Singer of Tales: Story of a Baloch minstrel how he was discovered in his childhood as a future epic singer
Affiliation: Oriental University of Naples
Balochistan (a country now divided among Pakistan, Iran and Afghanistan), has a rich oral tradition comprising of prose and poetry. Among other poetic genres, Balochi (language of the Baloch) has a rich stock of “verse narrative”, called shayr (a word with the general meaning of “poem, poetry” in Arabic, Persian, Urdu, Turkish and several other languages of the region but with the strict meaning of “verse narrative” in Balochi). Shayrs are composition of poets who were employed at courts or tribes to record the history of their respective tribes in verse narrative. These were then taught to wandering minstrels through a rote memorization who would sing them in public with the accompaniment of two stringed instruments. While the composer of a shayr could come from any social background, the singer or minstrel came from the low social class of Luri, supposedly of Indian origin but related to the Baloch since the time immemorial as their artists and artisans. Though the art of minstrelsy was limited to this particular social class, it needed a lot of studentship before a singer could qualify to perform in public. It often took about 20 to 30 years of studentship and attachment to a qualified minstrel before a person could claim having mastered the art of minstrelsy. This was because the singing involved memorization of a good number of shayrs or episodes of epic cycles to be able to engage an audience for a full night, or for several nights in sequence, as well as to master the most complicated musical modes involved in an epic singing in Balochistan. A good minstrel was the one who would never fall short of poems or confuse musical modes at different stages of a singing. On many occasions, two minstrels would perform in competition each one singing an episode from a particular epic cycle and a minstrel with a poor repertoire would not be able to compete with someone with a richer one. So, before one landed in the field of minstrelsy he was to equip himself properly.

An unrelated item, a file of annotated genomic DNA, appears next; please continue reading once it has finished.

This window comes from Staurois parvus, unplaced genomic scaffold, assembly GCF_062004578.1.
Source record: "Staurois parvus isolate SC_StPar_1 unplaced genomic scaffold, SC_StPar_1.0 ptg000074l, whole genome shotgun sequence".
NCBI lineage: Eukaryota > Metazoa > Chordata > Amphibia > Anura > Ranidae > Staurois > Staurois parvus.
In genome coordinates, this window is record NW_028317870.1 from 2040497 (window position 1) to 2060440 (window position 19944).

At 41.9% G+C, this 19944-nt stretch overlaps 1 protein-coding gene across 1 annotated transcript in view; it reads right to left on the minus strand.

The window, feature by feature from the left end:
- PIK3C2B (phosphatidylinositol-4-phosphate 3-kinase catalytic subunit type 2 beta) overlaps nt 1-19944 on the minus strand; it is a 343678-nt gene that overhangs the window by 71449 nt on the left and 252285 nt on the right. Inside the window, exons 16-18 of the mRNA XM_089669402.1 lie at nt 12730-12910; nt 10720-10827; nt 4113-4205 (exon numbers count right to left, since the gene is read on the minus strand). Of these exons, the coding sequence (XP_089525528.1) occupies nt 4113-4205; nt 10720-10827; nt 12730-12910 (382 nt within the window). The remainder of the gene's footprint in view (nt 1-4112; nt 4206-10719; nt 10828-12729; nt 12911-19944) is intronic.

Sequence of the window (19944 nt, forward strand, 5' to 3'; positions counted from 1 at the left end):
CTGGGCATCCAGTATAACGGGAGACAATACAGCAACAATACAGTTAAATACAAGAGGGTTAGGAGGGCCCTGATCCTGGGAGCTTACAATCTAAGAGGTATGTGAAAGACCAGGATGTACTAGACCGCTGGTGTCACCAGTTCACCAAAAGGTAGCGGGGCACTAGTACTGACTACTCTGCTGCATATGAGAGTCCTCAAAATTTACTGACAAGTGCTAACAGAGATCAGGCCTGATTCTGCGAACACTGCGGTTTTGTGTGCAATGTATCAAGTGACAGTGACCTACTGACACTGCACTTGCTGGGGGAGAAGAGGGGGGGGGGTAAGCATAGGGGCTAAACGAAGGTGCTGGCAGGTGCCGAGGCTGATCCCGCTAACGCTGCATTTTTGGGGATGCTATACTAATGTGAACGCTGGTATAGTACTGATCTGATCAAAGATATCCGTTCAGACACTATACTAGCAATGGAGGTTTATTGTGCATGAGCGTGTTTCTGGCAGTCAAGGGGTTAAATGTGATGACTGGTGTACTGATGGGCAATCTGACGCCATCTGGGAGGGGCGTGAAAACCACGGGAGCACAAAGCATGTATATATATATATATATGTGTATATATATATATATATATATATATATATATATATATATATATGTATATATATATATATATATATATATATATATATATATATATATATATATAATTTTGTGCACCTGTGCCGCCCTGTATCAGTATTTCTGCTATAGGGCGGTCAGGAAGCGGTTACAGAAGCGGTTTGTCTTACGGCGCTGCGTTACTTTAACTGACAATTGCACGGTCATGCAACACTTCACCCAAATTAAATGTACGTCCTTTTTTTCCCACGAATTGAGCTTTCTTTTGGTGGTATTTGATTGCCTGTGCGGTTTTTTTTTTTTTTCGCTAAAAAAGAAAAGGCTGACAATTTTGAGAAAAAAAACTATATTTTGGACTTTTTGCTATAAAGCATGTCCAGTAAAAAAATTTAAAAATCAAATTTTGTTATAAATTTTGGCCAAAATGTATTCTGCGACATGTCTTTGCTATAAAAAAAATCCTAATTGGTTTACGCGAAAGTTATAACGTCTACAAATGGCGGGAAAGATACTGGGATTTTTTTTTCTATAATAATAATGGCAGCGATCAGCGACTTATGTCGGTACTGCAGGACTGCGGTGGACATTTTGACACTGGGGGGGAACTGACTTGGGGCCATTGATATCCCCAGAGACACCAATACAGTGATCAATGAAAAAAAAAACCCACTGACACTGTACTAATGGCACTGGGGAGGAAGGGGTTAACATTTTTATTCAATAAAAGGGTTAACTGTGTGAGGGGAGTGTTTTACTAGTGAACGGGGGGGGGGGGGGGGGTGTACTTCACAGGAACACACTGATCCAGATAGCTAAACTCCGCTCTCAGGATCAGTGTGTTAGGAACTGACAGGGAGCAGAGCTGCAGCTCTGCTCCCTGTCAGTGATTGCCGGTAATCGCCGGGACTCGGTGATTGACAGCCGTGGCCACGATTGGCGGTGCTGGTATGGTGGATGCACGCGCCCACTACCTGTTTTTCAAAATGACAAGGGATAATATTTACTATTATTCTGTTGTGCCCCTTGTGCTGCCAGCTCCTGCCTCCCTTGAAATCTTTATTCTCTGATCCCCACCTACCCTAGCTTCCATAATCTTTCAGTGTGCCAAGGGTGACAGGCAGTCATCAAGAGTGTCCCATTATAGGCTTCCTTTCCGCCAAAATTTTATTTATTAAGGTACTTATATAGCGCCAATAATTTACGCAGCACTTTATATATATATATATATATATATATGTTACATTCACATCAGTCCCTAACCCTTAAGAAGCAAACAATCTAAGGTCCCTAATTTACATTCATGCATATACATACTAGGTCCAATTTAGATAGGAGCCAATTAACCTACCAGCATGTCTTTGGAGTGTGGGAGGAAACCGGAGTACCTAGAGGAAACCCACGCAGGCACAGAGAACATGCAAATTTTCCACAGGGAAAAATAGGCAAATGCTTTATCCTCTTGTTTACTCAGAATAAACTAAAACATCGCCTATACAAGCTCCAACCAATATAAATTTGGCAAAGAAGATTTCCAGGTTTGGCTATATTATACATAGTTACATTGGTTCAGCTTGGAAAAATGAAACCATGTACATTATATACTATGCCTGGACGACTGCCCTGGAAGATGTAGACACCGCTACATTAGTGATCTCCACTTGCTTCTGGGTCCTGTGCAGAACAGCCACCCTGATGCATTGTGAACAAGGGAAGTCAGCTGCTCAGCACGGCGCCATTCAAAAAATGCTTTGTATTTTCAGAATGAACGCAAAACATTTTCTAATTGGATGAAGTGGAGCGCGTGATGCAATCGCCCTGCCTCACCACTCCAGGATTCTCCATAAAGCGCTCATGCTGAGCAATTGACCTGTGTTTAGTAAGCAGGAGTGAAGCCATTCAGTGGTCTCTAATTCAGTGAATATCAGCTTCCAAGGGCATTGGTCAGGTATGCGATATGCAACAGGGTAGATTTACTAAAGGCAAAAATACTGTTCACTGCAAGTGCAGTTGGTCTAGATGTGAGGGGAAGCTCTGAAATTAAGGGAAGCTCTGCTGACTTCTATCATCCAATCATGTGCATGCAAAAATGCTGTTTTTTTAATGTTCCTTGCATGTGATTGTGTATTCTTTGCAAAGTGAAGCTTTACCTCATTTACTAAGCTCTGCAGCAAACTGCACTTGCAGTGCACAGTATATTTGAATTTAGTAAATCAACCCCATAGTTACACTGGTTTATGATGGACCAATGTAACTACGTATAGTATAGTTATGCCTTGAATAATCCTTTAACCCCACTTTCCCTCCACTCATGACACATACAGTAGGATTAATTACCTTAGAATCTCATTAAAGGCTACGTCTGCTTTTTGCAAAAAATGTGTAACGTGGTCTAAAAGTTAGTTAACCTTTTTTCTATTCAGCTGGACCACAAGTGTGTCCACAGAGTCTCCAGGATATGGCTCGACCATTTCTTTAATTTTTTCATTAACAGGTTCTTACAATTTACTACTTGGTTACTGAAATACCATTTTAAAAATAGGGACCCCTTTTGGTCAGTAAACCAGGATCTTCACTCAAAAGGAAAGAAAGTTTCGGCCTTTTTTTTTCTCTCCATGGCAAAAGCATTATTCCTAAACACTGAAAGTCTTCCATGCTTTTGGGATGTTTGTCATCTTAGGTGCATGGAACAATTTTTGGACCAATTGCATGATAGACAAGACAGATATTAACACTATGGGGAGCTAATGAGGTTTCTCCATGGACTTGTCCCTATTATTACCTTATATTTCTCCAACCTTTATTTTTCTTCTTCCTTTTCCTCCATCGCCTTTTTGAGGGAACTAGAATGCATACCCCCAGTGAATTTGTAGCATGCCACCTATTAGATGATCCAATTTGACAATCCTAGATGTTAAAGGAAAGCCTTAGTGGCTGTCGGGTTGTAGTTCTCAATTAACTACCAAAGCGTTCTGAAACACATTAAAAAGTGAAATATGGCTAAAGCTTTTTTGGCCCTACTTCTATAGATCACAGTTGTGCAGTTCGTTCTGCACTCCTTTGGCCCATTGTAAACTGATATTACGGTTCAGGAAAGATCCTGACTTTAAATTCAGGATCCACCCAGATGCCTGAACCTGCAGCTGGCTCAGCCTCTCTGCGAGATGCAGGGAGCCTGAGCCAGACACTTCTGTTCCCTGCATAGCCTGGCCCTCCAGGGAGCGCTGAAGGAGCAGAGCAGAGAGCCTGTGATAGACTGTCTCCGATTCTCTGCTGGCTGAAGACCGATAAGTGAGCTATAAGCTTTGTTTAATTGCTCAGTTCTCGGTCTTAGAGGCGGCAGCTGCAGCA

In this presentation, we will discuss the contents of an interview I took of a famous minstrel during the 1990s. Our minstrel comes from the Luri family background of famous musicians and singers who call themselves “Daudi” (claiming direct descent from the Biblical prophet David, who, according to the Muslim popular belief, was the best singer ever existed on earth). Now in his late 70s, he recounted to me how he was discovered as a future singer in his very early age by a village chief where he was staying as a guest along with other kids of his family and sang during the night to ward off nasty mosquitoes causing them sleeplessness. He recounted to me how pointing out of him as a future singer in his early boyhood changed his life and how he went straight away to a famous minstrel to learn the art of minstrelsy and memorize poems from some famous epic cycles which are must for any minstrel in Balochistan. We will further discuss his case comparing it with stories recounted by other minstrels from Balochistan and elsewhere.